Meat Eater’s Guide

Meat Eater’s Guide

To assess climate impacts, EWG (Environmental Working Group) partnered with CleanMetrics, an environmental analysis and consulting firm, to do lifecycle assessments of 20 popular types of meat (including fish), dairy and vegetable proteins. Unlike most studies that focus just on production emissions, our assessment calculates the full “cradle-to-grave” carbon footprint of each food item based on the greenhouse gas (GHG) emissions generated before and after the food leaves the farm – from the pesticides and fertilizer used to grow animal feed all the way through the grazing, animal raising, processing, transportation, cooking and, finally, disposal of unused food. The analysis also includes the emissions from producing food that never gets eaten, either because it’s left on the plate or because of spoilage or fat and moisture loss during cooking. About 20 percent of edible meat just gets thrown out.

By eating and wasting less meat (especially red and processed meat) and cheese, you can simultaneously improve your health and reduce the climate and environmental impact of food production. And when you do choose to eat meat and cheese, go greener. There are many environmental, health and animal welfare reasons to choose meat and dairy products that come from organic, pasture-raised, grass-fed animals. It may cost more, but when you buy less meat overall, you can afford to go healthier and greener. Here’s how eating less meat measures up against other climate-saving actions:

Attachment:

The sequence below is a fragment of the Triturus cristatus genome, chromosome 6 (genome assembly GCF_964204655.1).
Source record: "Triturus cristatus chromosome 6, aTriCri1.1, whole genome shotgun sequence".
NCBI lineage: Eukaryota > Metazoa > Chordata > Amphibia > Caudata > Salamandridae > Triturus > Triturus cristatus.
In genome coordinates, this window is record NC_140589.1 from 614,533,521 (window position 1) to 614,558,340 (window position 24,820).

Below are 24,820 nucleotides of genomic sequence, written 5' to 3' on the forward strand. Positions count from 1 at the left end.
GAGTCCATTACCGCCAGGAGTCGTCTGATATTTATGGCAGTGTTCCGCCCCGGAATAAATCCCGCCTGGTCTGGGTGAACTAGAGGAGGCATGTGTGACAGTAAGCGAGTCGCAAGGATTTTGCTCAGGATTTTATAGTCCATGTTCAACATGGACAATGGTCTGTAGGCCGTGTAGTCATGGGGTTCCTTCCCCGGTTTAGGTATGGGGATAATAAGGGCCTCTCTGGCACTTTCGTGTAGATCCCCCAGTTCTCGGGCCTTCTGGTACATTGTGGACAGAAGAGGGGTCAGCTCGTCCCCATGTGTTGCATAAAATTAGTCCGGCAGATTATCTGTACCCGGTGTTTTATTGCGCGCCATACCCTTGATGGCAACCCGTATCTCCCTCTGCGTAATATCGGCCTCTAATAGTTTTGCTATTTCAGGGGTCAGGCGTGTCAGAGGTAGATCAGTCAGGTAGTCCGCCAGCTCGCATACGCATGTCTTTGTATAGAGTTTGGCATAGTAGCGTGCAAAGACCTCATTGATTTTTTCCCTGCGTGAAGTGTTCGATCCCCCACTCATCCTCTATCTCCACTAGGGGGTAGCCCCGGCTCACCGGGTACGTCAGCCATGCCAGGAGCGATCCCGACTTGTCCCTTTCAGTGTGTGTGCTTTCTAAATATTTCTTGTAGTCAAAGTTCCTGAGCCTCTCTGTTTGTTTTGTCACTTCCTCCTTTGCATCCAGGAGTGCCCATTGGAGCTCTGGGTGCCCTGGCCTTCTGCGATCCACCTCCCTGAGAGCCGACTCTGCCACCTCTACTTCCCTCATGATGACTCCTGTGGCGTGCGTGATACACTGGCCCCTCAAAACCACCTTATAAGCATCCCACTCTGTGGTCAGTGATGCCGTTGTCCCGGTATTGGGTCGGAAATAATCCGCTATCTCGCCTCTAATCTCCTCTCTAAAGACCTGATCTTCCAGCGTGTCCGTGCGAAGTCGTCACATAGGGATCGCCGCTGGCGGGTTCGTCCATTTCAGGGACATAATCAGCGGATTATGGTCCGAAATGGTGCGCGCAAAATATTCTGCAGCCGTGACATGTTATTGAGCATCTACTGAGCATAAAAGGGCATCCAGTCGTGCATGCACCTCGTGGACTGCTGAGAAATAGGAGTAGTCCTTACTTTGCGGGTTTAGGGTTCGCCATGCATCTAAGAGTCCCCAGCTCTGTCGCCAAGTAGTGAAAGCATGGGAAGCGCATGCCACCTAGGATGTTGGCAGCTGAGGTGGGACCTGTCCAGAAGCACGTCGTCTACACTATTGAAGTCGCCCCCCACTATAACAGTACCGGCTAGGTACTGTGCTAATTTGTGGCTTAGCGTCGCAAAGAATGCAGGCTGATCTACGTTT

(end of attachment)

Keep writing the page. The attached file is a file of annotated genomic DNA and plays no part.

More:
Over a year:

If you eat one less burger a week, it’s like taking your car off the road for 320 miles or line-drying your clothes half the time.

If your four-person family skips meat and cheese one day a week, it’s like taking your car off the road for five weeks – or reducing everyone’s daily showers by 3 minutes.

If your four-person family skips steak once a week, it’s like taking your car off the road for nearly three months.

If everyone in the U.S. ate no meat or cheese just one day a week, it would be like not driving 91 billion miles – or taking 7.6 million cars off the road.

From the Environmental Working Group: More HERE>>


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